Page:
The objective of the present study was to identify risk factors among epidemiological factors and meteorological conditions in connection with fatal pulmonary embolism. Information was collected from forensic autopsy records in sudden unexpected death cases where pulmonary embolism was the exact cause of death between 2001 and 2010 in Budapest. Meteorological parameters were detected during the investigated period. Gender, age, manner of death, cause of death, place of death, post-mortem pathomorphological changes and daily meteorological conditions (i.e. daily mean temperature and atmospheric pressure) were examined. We detected that the number of registered pulmonary embolism (No 467, 211 male) follows power law in time regardless of the manner of death. We first described that the number of registered fatal pulmonary embolism up to the nth day can be expressed as Y(n) = α ⋅ nβ where Y denotes the number of fatal pulmonary embolisms up to the nth day and α > 0 and β > 1 are model parameters. We found that there is a definite link between the cold temperature and the increasing incidence of fatal pulmonary embolism. Cold temperature and the change of air pressure appear to be predisposing factors for fatal pulmonary embolism. Meteorological parameters should have provided additional information about the predisposing factors of thromboembolism.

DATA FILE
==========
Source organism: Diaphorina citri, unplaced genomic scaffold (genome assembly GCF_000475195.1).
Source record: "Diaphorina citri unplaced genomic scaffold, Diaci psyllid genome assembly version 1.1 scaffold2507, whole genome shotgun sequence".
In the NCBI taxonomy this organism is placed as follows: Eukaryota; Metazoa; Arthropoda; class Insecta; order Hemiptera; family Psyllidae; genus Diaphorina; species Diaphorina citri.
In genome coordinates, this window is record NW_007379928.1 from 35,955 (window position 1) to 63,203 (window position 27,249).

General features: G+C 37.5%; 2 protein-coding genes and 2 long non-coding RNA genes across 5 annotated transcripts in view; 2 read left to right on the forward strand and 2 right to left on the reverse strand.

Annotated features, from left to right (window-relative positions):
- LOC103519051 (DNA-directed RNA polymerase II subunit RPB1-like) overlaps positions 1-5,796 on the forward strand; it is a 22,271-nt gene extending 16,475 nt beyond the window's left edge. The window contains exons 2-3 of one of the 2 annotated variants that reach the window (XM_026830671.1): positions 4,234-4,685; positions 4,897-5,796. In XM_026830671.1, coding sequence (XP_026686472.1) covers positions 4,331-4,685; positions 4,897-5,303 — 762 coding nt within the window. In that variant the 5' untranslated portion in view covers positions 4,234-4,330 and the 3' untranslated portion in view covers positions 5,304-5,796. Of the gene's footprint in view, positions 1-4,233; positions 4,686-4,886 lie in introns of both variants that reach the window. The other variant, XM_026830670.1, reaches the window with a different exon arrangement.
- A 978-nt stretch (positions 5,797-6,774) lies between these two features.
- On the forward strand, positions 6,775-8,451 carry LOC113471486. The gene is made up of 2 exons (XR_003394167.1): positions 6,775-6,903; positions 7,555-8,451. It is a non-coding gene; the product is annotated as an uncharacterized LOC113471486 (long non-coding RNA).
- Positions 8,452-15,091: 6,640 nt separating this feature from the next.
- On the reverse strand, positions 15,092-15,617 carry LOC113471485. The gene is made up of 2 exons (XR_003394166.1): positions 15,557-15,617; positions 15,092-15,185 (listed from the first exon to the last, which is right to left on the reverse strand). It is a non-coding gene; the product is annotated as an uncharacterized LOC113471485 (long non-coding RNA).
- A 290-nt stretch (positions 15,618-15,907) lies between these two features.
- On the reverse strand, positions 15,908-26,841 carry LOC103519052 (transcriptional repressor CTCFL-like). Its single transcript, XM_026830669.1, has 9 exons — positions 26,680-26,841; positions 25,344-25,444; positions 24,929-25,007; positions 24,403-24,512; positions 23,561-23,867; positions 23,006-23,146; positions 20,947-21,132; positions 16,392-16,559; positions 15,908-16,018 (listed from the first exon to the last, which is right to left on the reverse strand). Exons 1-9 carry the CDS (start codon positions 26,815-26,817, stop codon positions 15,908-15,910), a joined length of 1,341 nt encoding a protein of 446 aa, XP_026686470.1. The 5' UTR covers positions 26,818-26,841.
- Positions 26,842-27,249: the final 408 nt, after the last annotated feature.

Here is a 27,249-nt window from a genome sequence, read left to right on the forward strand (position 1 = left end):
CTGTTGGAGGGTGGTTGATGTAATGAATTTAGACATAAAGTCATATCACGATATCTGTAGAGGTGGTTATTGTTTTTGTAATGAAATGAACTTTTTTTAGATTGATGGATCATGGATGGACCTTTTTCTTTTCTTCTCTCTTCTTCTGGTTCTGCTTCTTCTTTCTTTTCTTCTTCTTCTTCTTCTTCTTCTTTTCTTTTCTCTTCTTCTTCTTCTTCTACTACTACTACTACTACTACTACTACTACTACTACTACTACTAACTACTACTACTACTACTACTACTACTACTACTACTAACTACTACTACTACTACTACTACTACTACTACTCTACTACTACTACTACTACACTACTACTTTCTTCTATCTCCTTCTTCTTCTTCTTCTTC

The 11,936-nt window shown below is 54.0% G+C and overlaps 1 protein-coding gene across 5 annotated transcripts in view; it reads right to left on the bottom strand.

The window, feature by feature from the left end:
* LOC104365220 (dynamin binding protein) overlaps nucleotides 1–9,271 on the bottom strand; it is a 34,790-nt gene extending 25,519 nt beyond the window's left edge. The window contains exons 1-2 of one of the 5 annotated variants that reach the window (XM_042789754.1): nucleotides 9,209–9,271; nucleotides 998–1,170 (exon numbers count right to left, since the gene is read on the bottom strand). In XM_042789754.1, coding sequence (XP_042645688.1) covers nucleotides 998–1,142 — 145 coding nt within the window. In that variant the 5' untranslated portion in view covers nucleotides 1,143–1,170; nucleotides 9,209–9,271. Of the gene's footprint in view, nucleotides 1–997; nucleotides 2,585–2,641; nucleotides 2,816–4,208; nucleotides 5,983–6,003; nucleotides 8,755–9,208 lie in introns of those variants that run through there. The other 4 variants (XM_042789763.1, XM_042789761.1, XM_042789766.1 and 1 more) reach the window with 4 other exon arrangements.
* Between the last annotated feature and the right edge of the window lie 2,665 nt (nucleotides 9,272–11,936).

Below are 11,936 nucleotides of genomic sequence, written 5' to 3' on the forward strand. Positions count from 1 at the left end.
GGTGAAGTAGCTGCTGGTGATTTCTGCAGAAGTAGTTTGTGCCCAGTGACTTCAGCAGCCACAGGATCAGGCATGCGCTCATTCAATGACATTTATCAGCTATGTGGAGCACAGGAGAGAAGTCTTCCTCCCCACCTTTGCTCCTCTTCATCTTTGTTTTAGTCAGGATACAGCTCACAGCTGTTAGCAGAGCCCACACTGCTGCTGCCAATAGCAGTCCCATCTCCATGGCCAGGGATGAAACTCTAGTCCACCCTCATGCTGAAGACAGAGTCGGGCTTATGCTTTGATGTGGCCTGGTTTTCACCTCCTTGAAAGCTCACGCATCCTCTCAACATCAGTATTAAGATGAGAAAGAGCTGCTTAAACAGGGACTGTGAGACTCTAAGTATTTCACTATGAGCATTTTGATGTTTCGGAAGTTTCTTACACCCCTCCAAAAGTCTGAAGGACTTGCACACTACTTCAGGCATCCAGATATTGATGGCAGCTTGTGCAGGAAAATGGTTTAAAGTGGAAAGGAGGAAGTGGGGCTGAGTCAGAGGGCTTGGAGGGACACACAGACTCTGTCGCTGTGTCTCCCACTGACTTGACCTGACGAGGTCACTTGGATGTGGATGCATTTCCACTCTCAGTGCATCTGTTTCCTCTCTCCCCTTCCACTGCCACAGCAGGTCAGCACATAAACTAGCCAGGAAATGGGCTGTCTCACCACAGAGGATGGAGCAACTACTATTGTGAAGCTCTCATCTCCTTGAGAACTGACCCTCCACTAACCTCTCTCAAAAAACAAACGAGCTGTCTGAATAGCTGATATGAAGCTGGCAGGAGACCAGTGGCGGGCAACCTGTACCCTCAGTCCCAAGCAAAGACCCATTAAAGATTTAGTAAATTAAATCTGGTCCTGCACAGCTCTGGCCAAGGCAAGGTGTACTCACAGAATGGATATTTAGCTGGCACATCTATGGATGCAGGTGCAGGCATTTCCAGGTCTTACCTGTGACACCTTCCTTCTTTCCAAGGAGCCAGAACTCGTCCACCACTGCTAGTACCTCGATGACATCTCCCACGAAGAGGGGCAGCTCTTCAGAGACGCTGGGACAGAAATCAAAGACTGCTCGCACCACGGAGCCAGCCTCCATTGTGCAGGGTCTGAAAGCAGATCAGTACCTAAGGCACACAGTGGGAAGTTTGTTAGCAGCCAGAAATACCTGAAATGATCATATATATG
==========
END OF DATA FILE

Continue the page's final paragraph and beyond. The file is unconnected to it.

ASJC Scopus subject areas
- Atmospheric Science
- Health, Toxicology and Mutagenesis